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Debes scire, quod perire
Suum non vult supplicem.

70

Preces funde, pectus tunde,
Flendo cor humilia :
Pænitenti et gementi
Non negatur venia.

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W TILLIAM Alard, born 1572, and descended from a

noble family in Belgium, was the son of Francis Alard, a confessor of the Reformed Faith during the persecutions of the Duke of Alva. Hardly escaping from the Low Countries with his life, the father settled in Holstein, at the invitation of Christian the Fourth, king of Denmark. For three or four generations the family, which appears to have established itself there, or in the neighbouring parts of Germany, was distinguished in the walks of theology and classical learning. Besides other works which William composed, he was the author of two small volumes of Latin hymns, which, however forgotten now, appear to have found much favour at the time of their publication: Excubiarum piarum Centuria, Lipsiæ, 1623; and Excubiarum piarum Centuria Secunda, 1628; I believe that there was also a third Century, though it has never come under my eye. Of the first Century four editions were published in the author's lifetime. He died Pastor of Krempe in Holstein in 1645. (See the Decas Alardorum Scriptis Clarorum, Hamburg, 1721.)

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XLVII. Excubiarum Piarum Centuria 2du. Lips., 1628,

p. 304.

ALARD.

DE

XLVIII. ACCESSURI AD SACRAM COMMU-
NIONEM ORATIO AD JESUM

SERVATOREM.

IT ignis atque lux mihi

Reo tui perceptio,
Jesu beate, corporis,
Sacerrimique sanguinis;

Ut ignis hic cremet mei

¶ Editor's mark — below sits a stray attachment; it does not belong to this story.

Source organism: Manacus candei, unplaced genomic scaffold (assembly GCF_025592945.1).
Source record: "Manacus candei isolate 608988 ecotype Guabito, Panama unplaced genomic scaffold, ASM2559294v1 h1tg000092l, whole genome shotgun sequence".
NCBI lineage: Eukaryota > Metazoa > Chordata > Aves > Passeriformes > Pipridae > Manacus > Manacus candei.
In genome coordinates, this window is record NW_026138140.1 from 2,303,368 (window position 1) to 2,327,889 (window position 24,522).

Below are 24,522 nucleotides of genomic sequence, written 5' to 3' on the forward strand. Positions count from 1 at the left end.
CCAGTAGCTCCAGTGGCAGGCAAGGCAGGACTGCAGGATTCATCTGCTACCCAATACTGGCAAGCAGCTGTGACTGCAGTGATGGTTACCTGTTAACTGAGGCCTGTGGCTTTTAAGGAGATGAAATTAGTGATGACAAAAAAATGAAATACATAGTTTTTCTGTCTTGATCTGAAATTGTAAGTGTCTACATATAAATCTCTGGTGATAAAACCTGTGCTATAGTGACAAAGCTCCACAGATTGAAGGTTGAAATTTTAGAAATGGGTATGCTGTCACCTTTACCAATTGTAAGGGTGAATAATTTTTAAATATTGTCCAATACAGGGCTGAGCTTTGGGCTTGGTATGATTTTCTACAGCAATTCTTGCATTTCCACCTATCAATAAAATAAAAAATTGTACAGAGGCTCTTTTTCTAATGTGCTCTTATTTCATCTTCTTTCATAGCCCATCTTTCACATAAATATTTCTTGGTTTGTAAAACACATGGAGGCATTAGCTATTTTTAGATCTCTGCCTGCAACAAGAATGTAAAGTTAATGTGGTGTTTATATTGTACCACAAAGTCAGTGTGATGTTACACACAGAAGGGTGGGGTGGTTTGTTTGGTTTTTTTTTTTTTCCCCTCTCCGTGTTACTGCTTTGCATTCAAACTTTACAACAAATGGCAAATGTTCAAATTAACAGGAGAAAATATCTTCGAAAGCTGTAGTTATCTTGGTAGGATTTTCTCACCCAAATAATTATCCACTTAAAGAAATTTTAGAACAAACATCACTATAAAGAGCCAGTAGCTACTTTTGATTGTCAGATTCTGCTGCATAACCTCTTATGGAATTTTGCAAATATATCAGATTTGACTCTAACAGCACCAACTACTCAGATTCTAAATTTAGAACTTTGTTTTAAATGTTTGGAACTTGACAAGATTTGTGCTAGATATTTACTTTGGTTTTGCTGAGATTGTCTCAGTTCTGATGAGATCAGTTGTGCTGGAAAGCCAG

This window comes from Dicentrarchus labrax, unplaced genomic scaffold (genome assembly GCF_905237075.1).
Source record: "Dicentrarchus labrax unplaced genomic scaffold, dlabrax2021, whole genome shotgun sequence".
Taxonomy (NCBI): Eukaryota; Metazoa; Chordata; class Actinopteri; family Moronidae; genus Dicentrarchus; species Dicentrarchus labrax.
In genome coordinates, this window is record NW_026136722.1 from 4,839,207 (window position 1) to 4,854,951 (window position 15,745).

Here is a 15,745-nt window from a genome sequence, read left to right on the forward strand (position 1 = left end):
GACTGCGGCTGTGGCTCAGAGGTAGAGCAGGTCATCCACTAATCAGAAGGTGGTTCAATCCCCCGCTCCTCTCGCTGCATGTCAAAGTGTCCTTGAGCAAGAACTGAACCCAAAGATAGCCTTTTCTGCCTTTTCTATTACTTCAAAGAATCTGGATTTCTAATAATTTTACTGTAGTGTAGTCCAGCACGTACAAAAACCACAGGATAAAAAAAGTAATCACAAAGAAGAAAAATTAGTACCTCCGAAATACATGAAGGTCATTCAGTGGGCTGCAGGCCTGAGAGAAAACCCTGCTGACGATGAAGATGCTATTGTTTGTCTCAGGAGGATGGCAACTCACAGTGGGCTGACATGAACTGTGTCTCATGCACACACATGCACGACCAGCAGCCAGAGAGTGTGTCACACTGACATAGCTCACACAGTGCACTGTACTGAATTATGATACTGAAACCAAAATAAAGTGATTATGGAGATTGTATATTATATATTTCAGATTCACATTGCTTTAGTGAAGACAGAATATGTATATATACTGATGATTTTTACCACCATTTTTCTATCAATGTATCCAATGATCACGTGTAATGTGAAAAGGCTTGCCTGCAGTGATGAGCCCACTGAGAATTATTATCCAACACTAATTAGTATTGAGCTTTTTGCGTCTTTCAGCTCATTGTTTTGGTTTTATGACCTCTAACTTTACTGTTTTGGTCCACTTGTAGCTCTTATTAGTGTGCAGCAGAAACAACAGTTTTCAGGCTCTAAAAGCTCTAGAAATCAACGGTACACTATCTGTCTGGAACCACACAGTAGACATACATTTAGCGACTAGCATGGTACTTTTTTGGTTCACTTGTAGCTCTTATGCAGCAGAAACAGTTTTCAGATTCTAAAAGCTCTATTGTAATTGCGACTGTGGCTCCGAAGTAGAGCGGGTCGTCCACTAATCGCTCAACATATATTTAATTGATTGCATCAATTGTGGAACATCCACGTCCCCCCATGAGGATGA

Cordis nefas, et omnia
Delicta, noxios simul
Affectuum rubos cremet;

Ut ista lux suâ face
Tenebricosa pectoris
Illuminet mei, prece
Te semper ut piâ colat.

16

XLVIII. Excub. Piar. Cent., Lips., 1623, p. 336.—The reader acquainted with the Greek Euchologion will recognize this as little more than the versification of a prayer therein.

ST AMBROSE.

XLIX. HYMNUS AD GALLICANTUM.

ÆThoctem diemque qui regis,

Et temporum das tempora,
Ut alleves fastidium ;

XLIX. S. Ambrosii Opp., Paris, 1836, p. 200.— It has been already observed that there are many so called Ambrosian hymns

, which are not by St Ambrose ; out

which it has come to pass, that some, running into the opposite extreme, have affirmed that we do not possess any which with any confidence can be affirmed to be his. Yet, to speak not of others, this one is surely lifted above all doubt or suspicion, Augustine, the cotemporary of Ambrose, and himself for some time a resident at Milan, distinctly ascribing it to him, Retract., 1. 1, c. 21. Cf. his Confess., l. 9, c. 12, in proof of his familiarity with the hymns of St Ambrose, Moreover, as has been often observed, the hymn is but the metrical arrangement of thoughts, which he has elsewhere (in his Hexaëmeron, l. 24, c. 88) expressed in prose : Galli cantus...et dormientem excitat, et sollicitum admonet, et viantem solatur, processum noctis canora significatione protestans. Hoc canente latro suas relinquit insidias ; hoc ipse lucifer excitatus oritur, cælumque illuminat ; hoc canente mæstitiam trepidus nauta deponit; omnisque crebrò vespertinis flatibus excitata tempestas et procella mitescit; ...hoc postremò canente ipsa Ecclesiæ Petra culpam suam diluitwith a good deal more, in which the very terms of expression used in the hymn recur,

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